Medical Assistants can earn a variety of professional designations – including the Certified Medical Assistant (CMA) credential or the Certified Clinical Medical Assistant (CCMA) credential.
Is there a difference between the two? Yes. Read on to learn more.
How Does Someone Become a Medical Assistant?
There are different paths to become a Medical Assistant, but experts agree that better opportunities await individuals who have received some type of training.
Some Medical Assistants obtain the job after graduating from high school, or receiving a GED, and they learn necessary skills on the job. A good core of courses to consider in high school would be advanced sciences, such as biology, chemistry, and anatomy. Our experts advise, however, that more opportunities are available for potential Medical Assistants who have some form of training outside of what can be learned on the job.
For additional job opportunities, some Medical Assistants become certified as a Clinical Medical Assistant (CCMA), based on successful completion of the Certified Clinical Medical Assistant exam. Additional options for Medical Assistants include successful completion of exams that lead to designations such as Certified Phlebotomy Technician (CPT) and EKG Technician (CET).
According to learn.org, “receiving the Certified Clinical Medical Assistant (CCMA) designation from the National Healthcareer Association” allows incoming Medical Assistants to perform a variety of clinical duties. This designation is usually the faster track for individuals interested in entering healthcare without an advanced degree.
The National Healthcareer Association plays a vital role in “improving healthcare through greater competency,” according to their website, nhanow.com. Since 1989, “NHA has prepared and certified more than 500,000 healthcare students and professionals, providing them with nationally recognized measurements of competency.”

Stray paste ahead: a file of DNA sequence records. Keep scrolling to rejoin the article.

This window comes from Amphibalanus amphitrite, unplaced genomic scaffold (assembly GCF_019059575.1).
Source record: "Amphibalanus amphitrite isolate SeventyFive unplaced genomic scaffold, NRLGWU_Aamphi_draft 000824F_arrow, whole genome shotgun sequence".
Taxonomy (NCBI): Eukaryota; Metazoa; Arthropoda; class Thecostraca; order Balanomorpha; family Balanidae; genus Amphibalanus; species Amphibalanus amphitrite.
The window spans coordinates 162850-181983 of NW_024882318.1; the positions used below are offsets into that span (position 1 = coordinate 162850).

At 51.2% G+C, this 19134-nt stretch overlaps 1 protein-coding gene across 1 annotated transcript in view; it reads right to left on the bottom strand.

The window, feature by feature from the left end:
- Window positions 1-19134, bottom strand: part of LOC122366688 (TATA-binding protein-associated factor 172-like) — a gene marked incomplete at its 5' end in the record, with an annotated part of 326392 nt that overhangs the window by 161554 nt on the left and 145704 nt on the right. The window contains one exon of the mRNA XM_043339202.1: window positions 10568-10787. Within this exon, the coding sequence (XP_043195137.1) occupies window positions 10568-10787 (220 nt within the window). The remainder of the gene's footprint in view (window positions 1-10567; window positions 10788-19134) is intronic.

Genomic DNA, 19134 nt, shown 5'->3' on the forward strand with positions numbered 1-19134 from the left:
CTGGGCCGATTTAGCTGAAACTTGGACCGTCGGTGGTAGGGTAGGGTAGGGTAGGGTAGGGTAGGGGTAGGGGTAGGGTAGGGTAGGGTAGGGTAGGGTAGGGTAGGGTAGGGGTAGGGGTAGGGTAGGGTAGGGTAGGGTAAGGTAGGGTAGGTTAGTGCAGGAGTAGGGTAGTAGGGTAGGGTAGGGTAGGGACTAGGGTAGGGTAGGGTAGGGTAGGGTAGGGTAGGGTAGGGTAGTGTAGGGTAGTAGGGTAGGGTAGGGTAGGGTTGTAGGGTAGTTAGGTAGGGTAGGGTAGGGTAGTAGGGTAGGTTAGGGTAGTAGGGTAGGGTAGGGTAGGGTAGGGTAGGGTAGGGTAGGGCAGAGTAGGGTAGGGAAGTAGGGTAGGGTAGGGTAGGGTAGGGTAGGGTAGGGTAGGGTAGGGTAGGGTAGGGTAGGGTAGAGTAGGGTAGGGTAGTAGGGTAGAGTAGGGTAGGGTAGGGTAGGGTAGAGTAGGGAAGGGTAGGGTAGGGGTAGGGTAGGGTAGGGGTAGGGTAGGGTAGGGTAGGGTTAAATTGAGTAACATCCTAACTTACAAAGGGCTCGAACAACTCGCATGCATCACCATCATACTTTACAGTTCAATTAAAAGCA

Another major designation, one that requires more education prior to taking the exam and applying for employment, is that of Certified Medical Assistant (CMA), offered by the American Association of Medical Assistants (AAMA). This designation “requires graduation from a postsecondary medical assisting program accredited by an accrediting body recognized by the U.S. Department of Education or the Council for Higher Education Accreditation,” according to the AAMA website.
Earning the CCMA or CMA designation is strictly the choice of potential Medical Assistants. The Knowledge Nook advises that candidates review all the ways one can become a working Medical Assistant and decide which route is best.
What Does a Medical Assistant Do?
A trained Medical Assistant may be tasked with daily responsibilities such as
- Conducting patient intake
- Measuring vital signs (such as temperature and blood pressure)
- Logging vital statistics
- Assisting physicians with patient examinations
- Preparing exam rooms
- Cleaning and sterilizing medical equipment
- Administering injections
- Performing venipuncture and other routine testing procedures
- Scheduling patient appointments